So in these cases the negotiation skills of Booker Keegan were needed, because many of the deals offered to him and Jancree were simply unacceptable. So while the concert situation was difficult and new approaches were required, the promotion via the Internet started quickly and well.

    Jancree had placed the new album on all sorts of web music profiles and received many requests from Internet radio stations. As a result, the band gave a number of radio interviews for stations among others in Berlin, Bremen and the Ruhr area, got placed in several rankings on various music platforms, was nominated for the "JES-Music Award" and got tons of feedback from abroad. Since the summer of , the worldwide distribution of "The Score" on the Internet also started via the Austrian digital label "Rebeat".

    In Jancree were at the start with very good own song material on a new album, had good options and were in focus again. But the further course of the career was like a steeplechase with high hurdles on very difficult, confusing terrain. In the context of the extensive promotion work for "The Score" and in the run-up to the upcoming band jubilee "J25" in , Jancree were once again invited as studio guests in one of the broadcasts of "RNF Life"on German TV.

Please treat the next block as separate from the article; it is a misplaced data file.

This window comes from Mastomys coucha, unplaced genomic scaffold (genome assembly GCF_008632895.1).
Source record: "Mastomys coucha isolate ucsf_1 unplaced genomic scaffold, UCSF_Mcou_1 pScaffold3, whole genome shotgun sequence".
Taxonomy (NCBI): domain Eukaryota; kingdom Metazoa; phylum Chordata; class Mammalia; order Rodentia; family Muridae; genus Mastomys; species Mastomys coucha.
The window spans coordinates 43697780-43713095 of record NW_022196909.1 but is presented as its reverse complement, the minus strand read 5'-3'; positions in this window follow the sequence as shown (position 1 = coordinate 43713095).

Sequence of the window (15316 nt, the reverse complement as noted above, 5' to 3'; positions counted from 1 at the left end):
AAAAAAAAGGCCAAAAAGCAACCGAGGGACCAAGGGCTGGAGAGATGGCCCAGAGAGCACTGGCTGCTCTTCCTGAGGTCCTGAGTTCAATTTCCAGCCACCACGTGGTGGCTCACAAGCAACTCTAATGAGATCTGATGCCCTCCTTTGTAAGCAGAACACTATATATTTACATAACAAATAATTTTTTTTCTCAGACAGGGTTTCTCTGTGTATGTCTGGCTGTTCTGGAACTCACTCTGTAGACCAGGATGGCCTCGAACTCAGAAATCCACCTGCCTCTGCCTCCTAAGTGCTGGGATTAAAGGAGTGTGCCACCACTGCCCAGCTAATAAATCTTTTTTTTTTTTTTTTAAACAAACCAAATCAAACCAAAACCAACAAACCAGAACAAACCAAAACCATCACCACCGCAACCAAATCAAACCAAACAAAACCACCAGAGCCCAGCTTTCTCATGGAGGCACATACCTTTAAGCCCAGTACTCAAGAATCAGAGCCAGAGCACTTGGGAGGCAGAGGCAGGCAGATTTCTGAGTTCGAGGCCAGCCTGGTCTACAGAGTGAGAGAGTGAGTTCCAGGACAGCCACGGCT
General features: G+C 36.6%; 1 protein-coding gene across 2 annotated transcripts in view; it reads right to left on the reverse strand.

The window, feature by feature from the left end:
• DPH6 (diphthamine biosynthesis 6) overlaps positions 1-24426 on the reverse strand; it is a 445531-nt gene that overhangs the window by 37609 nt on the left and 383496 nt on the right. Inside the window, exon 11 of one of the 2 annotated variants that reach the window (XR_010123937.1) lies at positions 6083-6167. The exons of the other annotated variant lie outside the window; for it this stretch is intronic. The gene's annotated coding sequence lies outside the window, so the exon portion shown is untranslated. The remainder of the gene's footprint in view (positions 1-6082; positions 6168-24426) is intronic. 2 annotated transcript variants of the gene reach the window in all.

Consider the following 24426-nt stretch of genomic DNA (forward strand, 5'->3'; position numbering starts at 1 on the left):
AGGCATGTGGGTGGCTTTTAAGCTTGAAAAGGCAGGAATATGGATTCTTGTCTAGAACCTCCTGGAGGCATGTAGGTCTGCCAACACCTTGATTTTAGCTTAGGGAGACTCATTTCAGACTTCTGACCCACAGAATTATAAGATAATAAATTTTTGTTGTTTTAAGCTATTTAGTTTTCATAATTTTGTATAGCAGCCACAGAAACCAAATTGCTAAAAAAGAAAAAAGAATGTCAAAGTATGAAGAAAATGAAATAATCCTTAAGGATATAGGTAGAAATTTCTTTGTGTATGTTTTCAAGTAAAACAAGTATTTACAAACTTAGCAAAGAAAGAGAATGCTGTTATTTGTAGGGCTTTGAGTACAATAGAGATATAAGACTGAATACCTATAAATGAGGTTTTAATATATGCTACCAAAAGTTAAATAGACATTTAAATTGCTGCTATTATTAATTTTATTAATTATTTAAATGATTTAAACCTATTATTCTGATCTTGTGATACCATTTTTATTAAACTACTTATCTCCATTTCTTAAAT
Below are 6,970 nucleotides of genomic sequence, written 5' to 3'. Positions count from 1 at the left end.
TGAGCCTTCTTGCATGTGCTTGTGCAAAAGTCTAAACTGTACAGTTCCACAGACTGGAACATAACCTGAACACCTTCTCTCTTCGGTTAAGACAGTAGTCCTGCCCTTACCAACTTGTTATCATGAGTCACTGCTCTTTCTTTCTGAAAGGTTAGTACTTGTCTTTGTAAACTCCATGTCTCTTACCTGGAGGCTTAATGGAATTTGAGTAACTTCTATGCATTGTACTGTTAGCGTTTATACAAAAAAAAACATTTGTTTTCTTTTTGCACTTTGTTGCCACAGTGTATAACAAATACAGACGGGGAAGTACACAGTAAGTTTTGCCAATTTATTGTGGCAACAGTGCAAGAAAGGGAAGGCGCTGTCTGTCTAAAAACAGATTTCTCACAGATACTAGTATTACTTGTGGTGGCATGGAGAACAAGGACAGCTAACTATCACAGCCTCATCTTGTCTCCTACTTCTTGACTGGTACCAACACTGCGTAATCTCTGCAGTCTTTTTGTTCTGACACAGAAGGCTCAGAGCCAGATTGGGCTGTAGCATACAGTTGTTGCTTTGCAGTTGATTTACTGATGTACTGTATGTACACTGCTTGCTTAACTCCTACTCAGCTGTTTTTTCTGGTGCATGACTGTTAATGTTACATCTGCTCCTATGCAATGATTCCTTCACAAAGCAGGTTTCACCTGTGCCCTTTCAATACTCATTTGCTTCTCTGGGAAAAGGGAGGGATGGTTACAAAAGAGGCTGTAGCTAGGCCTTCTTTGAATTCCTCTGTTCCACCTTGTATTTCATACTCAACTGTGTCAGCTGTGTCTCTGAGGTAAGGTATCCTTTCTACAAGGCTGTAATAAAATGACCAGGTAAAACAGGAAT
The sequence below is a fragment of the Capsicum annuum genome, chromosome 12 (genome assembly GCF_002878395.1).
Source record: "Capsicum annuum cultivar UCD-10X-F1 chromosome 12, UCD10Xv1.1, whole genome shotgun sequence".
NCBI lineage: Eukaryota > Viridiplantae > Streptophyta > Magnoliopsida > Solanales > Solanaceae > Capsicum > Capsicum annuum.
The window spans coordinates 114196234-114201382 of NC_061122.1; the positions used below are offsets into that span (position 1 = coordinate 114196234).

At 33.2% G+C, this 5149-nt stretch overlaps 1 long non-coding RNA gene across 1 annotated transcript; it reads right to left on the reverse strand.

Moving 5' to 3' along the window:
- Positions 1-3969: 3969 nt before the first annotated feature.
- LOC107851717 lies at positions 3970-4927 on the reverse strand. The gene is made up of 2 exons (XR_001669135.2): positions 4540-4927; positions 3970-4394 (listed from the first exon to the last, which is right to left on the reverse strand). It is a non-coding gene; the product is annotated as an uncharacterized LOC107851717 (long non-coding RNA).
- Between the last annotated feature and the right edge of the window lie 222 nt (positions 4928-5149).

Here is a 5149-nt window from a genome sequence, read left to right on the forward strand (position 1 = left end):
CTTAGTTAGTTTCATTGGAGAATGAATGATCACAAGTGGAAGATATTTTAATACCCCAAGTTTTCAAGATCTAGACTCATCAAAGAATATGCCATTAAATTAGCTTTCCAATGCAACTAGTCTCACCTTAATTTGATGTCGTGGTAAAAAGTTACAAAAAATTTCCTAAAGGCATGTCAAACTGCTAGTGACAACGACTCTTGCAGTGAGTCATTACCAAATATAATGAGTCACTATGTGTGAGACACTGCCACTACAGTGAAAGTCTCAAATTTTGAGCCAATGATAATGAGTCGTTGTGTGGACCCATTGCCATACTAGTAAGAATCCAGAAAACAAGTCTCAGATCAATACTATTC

Jancree and the music editors had selected the song "Out Of Town", which was presented in an especially for the TV-show designed stage set. Here is the TV clip of "Out Of Town" from the Jancree YouTube channel and a few photos showing Jancree before and after the performance in the studio rooms and the artist dressing room. Some of the photos have not been published yet.

    Leon-Rot , Lucy Piller bei allrightnow. Ganz spezieller Dank an: Jancree would like to thank: Leon-Rot Germany for amzing new sounds, Rudi Ille at the drumladen. Leon-Rot Germany , Lucy Piller at allrightnow. Very special thanks to: A tribute to Rock Classics! Their excellent double live album "Night Moves" does not only show their intensive live power by playing outstanding interpretations of songs from many great Rock legends and their brilliant own songs, it also gives an idea to the listener of what the atmosphere is like when you join a Jancree concert.